By David F. Rooney
A 4,000 kilowatt-capacity independent hydroelectric project is being proposed for Moses Creek, which is best known for its lovely 14-metre waterfall 10 kilometres north of town off of Westside Road.
Proposed by former Glacier House Resort owners, Alex Szirmai and Lia Altena through a company called Moses Creek Power, this small, run-of-the-river project will — when completed — provide enough electricity for 822 BC homes.
According to documents sent to City Council by the Front Counter BC’s office on Begbie Road, the project is expected to produce 8.2 Gigawatthours of energy every year.
“If the equivalent amount of energy were produced using fossil fuel generation approximately 5,238 metric tons of CO2 emissions would be produced or the equivalent of the greenhouse gas emissions from 1,091 passenger vehicles or 23 railcars’ worth of coal each year,” says an engineer associated with the project.
The project consists of six main components including the Moses Creek intake, a 2,200-metre long penstock, a Beattie Creek diversion, powerhouse, transmission line, and 600 metres of access roads. The headworks are located at elevation 830 metres in the Moses Creek watershed and will consist of an intake and a two-metre high weir. The powerhouse will be located at elevation 532 m and will contain a Pelton turbine, generator, controls and switch gear. The powerline will be 360 metres long and connect to an existing BC Hydro 25kV powerline.
The project began three years ago the installation of a flow-monitoring station and then an application for a water licence and land tenure application. After that the proponents hired professionals to conduct assessments for potential project impacts on fish, wildlife, rare plants, archeology.
The environmental assessment has shown there are no fish in the two creeks. Moses Creek has a 14 m set of falls, followed by a bedrock chute directly downstream of these falls, located approximately 150 m from its confluence with the Columbia River which constitutes a complete barrier to upstream fish migration. Three years of fish sampling effort revealed no resident fish populations in the creek upstream of the 14 m falls.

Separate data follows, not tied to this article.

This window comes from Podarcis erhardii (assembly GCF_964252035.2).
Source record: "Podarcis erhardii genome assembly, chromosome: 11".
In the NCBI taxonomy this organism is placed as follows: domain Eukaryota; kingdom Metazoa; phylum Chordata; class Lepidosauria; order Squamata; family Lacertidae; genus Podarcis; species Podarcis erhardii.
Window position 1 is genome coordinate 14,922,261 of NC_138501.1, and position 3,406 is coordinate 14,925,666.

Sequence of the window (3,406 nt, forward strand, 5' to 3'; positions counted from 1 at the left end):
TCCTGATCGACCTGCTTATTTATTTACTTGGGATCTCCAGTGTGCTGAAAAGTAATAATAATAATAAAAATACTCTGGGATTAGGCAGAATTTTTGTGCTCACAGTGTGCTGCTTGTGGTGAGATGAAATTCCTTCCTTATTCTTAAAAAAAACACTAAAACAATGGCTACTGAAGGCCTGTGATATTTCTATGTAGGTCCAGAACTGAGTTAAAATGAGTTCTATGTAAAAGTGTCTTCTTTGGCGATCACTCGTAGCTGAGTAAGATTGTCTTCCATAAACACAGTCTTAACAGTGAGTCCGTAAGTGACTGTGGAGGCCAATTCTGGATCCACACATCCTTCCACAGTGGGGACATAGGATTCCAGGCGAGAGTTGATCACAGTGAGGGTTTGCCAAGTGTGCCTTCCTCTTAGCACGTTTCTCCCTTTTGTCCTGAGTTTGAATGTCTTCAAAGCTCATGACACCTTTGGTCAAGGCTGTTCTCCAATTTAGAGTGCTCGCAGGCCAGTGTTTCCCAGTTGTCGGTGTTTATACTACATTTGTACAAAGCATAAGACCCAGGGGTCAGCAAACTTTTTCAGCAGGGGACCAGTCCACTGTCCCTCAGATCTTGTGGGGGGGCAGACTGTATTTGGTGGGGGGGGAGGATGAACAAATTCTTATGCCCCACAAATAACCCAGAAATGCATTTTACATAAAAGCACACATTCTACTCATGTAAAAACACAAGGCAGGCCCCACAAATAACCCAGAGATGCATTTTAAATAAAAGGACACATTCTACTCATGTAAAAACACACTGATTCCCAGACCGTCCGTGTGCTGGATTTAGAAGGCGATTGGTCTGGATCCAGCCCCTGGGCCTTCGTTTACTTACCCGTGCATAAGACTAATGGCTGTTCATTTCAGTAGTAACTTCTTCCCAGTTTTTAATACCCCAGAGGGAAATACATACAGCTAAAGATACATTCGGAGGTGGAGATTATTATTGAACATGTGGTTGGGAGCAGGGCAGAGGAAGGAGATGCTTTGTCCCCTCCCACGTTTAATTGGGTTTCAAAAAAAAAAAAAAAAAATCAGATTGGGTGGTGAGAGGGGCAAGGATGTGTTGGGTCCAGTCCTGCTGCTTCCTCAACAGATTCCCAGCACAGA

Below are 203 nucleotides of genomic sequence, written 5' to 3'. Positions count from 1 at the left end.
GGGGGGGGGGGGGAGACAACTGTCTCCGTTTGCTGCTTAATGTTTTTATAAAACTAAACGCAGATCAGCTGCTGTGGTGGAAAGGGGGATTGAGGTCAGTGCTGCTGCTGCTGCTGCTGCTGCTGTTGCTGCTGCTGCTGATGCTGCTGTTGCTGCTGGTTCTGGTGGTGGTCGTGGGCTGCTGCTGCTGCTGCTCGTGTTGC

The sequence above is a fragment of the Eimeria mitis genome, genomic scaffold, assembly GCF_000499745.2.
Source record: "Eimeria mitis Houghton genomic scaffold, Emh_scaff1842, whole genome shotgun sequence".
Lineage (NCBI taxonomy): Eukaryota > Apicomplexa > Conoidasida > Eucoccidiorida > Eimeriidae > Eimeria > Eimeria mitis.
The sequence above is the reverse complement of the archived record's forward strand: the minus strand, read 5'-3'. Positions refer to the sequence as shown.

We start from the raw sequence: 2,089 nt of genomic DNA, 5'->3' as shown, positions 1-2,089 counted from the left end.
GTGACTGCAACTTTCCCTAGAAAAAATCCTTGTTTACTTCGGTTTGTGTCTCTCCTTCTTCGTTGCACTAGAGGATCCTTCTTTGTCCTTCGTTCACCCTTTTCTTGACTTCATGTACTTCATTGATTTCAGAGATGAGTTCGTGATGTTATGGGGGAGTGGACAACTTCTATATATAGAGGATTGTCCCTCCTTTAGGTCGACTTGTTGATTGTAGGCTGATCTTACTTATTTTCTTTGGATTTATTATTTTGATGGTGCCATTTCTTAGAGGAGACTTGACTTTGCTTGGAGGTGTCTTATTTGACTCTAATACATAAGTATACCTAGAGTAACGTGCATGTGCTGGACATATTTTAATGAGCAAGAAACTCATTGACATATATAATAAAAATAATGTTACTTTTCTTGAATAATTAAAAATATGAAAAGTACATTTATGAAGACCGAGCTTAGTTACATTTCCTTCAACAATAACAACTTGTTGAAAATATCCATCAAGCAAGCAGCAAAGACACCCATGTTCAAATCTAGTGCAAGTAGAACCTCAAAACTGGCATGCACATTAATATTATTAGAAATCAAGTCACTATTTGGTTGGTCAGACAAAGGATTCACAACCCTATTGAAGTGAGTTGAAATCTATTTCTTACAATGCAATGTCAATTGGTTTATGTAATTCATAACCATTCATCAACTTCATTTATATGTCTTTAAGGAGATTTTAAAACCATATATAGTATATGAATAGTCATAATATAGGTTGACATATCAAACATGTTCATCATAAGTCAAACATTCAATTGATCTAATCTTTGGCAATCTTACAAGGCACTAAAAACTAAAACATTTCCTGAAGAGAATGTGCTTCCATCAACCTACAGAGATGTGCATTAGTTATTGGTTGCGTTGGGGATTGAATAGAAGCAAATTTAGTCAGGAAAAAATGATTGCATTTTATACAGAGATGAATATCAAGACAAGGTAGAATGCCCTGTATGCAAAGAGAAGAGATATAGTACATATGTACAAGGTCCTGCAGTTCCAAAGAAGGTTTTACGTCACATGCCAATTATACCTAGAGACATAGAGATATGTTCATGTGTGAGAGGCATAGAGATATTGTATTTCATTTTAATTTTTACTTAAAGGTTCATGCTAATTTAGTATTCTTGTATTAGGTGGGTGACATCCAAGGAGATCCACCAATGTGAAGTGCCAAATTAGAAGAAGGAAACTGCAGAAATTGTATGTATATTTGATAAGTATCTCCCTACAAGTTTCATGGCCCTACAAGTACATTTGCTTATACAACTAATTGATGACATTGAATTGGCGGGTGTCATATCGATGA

Beattie Creek has an approximately 30 m bedrock falls and a series of chutes located about 970 m upstream from its mouth that represent a complete barrier to upstream fish migration. Two years of fish sampling efforts at two different sites revealed no resident fish populations in the creek upstream of this barrier.
The nearest fish bearing reach in Moses and Beattie Creek is 1 km and 2.5 km downstream of the diversion reach and intake, respectively.
The project consultant has consulted with stakeholders (Snowmobile Club, Revy Riders, and Rod and Gun Club) and First Nations (Shuswap Nation, Okanagan Nation Alliance, and Ktunaxa). All were supportive of the project.
Public comment was solicited through a recent print newspaper ad.
The project will apply for an energy purchase agreement from BC Hydro under their Standing Offer Program. Start of construction is being targeted for 2016 and taking 2 years to complete.
This is one of two independent power projects currently being proposed for the Revelstoke area. The other is proposed for Nine Mile Creek south of town.